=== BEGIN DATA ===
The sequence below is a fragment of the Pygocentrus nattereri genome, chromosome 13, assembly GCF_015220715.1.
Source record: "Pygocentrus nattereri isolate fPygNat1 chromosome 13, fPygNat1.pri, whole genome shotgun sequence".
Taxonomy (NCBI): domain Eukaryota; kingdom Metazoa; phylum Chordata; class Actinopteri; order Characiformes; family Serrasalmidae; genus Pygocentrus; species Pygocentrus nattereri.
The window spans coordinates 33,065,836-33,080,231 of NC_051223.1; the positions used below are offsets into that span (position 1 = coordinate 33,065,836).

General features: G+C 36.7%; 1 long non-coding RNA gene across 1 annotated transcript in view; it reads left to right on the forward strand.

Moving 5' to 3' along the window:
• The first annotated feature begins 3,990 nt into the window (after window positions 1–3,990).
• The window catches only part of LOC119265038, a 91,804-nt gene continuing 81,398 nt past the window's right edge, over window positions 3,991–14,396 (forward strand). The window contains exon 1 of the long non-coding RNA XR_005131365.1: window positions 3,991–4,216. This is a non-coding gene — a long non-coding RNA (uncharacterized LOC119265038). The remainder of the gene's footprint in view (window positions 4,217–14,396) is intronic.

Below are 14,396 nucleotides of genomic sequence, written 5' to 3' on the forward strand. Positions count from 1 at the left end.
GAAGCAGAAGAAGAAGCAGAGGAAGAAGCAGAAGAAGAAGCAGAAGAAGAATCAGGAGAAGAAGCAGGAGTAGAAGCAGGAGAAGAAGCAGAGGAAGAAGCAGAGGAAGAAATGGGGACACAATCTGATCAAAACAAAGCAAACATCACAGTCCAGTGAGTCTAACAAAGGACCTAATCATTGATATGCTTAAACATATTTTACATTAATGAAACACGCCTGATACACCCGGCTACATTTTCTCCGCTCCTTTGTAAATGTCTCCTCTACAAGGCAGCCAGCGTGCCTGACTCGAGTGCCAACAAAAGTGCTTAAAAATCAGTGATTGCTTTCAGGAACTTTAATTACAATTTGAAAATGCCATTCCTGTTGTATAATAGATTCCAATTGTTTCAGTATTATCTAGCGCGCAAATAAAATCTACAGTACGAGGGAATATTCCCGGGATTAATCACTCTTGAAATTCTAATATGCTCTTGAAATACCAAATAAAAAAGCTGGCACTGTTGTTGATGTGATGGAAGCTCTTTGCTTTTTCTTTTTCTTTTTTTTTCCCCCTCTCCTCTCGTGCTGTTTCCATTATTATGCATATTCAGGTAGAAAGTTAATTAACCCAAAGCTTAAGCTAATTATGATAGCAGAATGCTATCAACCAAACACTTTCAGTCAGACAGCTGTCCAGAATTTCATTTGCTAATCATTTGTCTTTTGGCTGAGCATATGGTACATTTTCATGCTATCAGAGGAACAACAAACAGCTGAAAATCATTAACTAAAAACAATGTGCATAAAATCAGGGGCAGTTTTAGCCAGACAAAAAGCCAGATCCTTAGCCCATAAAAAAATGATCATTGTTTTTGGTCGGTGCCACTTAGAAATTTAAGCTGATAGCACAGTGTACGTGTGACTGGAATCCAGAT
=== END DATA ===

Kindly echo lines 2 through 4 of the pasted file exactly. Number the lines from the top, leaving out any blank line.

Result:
Source record: "Pygocentrus nattereri isolate fPygNat1 chromosome 13, fPygNat1.pri, whole genome shotgun sequence".
Taxonomy (NCBI): domain Eukaryota; kingdom Metazoa; phylum Chordata; class Actinopteri; order Characiformes; family Serrasalmidae; genus Pygocentrus; species Pygocentrus nattereri.
The window spans coordinates 33,065,836-33,080,231 of NC_051223.1; the positions used below are offsets into that span (position 1 = coordinate 33,065,836).